Paul G. Richardson, MD, Discusses Choosing Between Continuous Lenalidomide Maintenance Vs ASCT in Newly Diagnosed Myeloma

Paul G. Richardson, MD, uses results of the DETERMINATION study that were presented at 2022 ASCO to justify choice of appropriate therapy for individual patients with treatment-naïve multiple myeloma.

At the 2022 American Society of Clinical Oncology Annual Meeting, Paul G. Richardson, MD, clinical program leader and director of clinical research for the Jerome Lipper Multiple Myeloma Center at the Dana-Farber Cancer Institute as well as RJ Corman Professor of Medicine at Harvard Medical School, both in Boston, Massachusetts, spoke with CancerNetwork® about the phase 3 DETERMINATION trial (NCT01208662) and how these results will help inform the care of patients with newly diagnosed multiple myeloma. The trial set out to investigate the efficacy of triplet therapy of lenalidomide (Revlimid), bortezomib, and dexamethasone (RVd) followed by continuous lenalidomide maintenance and delayed autologous stem cell transplant (ASCT) vs immediate ASCT.

Transcript:

Patients need choices, and they have to be given options. A one-size-fits-all approach in myeloma no longer applies and the data in our trial support that. Number 1, we see this striking progression-free survival benefit. We see the particular benefit in [patients who are] high-risk, but not always. The population with deletion 17p, for example, did not seem to benefit as much from transplant as other [patients who were] high-risk. Conversely, we showed in certain populations [who received a] transplant that the degree of progression-free survival benefit was not as pronounced, recognizing that many of our studies were essentially hypothesis generating vs definitive because our subset analysis was powered to provide informative rather than definitive information. With all that in mind, we were left with the impression that certain subsets might benefit more than others.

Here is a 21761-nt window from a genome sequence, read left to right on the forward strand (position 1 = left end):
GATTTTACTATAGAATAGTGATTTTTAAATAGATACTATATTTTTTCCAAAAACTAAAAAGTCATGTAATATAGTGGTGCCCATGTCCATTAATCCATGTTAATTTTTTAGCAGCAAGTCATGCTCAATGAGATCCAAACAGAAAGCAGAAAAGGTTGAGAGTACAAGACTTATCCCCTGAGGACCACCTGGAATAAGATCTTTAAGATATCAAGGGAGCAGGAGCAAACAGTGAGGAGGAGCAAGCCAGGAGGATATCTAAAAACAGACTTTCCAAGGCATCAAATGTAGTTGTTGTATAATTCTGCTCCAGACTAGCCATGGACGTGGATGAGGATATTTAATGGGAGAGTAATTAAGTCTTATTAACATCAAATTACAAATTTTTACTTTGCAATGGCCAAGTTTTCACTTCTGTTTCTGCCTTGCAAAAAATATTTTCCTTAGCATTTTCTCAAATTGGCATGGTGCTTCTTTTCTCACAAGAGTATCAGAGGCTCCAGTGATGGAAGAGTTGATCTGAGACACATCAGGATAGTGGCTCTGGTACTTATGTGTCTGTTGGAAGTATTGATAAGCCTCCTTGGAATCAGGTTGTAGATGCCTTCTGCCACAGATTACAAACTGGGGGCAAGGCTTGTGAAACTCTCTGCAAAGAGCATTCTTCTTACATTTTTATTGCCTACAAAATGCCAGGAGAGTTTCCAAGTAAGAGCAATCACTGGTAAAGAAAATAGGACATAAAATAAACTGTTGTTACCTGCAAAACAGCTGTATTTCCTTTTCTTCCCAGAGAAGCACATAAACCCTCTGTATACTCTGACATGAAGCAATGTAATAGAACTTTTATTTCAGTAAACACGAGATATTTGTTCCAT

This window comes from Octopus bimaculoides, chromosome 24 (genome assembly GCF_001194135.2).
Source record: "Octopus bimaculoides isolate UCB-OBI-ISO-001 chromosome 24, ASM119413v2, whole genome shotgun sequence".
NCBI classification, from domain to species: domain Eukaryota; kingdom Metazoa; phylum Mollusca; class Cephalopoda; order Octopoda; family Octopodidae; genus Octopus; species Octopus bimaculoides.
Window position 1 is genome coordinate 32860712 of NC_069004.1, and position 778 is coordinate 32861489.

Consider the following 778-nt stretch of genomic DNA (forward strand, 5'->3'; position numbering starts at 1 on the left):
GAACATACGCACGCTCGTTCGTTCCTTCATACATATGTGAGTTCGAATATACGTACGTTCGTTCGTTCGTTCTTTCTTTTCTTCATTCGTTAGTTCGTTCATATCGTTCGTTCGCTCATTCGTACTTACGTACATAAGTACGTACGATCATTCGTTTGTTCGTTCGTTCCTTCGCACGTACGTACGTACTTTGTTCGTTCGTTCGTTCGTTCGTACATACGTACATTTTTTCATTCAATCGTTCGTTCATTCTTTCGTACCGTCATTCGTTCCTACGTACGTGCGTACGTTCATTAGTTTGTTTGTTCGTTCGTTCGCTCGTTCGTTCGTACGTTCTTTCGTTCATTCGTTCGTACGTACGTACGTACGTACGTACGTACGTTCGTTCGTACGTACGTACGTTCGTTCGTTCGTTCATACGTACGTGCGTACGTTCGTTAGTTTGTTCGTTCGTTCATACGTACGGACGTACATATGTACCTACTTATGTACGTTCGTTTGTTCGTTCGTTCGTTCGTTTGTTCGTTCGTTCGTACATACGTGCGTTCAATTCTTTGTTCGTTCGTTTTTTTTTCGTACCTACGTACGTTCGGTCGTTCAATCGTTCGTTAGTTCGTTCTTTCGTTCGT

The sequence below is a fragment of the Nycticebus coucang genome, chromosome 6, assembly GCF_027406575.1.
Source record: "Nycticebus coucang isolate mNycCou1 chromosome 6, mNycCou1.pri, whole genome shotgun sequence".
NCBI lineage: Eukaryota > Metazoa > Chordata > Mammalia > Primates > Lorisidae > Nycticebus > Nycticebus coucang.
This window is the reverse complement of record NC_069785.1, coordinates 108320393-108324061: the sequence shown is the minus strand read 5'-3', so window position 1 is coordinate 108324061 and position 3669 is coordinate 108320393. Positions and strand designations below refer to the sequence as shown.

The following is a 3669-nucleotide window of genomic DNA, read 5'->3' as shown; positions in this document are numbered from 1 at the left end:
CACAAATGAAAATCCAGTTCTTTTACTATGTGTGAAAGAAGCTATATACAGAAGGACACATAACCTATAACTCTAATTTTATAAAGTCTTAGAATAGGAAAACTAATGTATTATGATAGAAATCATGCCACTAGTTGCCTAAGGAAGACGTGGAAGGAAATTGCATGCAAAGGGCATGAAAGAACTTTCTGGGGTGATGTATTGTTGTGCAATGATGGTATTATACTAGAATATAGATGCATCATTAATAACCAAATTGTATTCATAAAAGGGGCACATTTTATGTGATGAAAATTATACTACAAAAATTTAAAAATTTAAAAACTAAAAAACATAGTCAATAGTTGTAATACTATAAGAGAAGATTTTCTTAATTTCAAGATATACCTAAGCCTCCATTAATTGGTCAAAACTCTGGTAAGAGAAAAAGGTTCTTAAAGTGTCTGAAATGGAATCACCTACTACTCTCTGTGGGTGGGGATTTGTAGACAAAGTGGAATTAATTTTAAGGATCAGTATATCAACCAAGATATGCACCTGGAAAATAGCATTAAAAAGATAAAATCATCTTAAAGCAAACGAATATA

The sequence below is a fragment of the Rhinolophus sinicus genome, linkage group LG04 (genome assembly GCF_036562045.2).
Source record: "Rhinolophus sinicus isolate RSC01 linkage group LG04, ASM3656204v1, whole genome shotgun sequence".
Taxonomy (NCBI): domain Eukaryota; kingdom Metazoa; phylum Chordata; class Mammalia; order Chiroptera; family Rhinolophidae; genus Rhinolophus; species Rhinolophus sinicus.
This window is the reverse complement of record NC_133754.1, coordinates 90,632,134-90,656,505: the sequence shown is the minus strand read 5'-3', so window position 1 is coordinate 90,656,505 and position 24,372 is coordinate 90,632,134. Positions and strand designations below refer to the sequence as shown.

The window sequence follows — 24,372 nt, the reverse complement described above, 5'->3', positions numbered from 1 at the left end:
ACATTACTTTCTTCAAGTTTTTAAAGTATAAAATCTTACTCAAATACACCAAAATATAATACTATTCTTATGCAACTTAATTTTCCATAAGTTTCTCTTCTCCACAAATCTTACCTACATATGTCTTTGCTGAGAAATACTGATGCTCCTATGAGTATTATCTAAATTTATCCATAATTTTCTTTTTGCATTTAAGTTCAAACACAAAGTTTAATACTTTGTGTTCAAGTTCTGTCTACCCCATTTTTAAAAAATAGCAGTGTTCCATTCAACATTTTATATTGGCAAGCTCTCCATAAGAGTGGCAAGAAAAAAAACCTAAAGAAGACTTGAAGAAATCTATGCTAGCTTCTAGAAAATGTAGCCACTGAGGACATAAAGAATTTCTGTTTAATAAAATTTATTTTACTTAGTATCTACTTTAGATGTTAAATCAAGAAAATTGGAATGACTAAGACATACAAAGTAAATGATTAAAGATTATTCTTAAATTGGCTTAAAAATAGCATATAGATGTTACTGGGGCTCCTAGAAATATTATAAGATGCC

Tolerability issues must be borne in mind. We looked at toxicity comprehensively and we showed that there was a significant drop in quality of life during transplant that fortunately recovered. Nonetheless, in counseling a patient [you must inform them about the] 3- to 4-month period where the quality of life does fall, but it meaningfully recovers. The tolerability profiles between both arms were very much as expected with significantly more toxicity for the transplant group than not. The good news is that these toxicities were manageable. In terms of treatment-related mortality, we saw 1.6% of patients die during the transplant procedure vs just 0.3% on the nontransplant arm, so that was very reassuring. However, we did see a secondary cancer signal. Second primary malignancies were about the same for both groups broadly. We saw significantly more AML/MDS [acute myeloid leukemia/myelodysplastic syndrome] in the transplant arm. We had 10 cases in the transplant early arm vs none in the RVd-alone group. That was important because we need to better understand that getting secondary AML/MDS from treatment is something that we need to minimize at all costs. In that context, we were glad that the events were rare, but nonetheless, they may not be static because this kind of toxicity can increase over time. This is something to watch carefully.

Reference

Richardson PG, Jacobus SJ, Weller E, et al. Lenalidomide, bortezomib, and dexamethasone (RVd) ± autologous stem cell transplantation (ASCT) and R maintenance to progression for newly diagnosed multiple myeloma (NDMM): The phase 3 DETERMINATION trial. J Clin Oncol. 2022;40(suppl 17):LBA4. doi:10.1200/JCO.2022.40.17_suppl.LBA4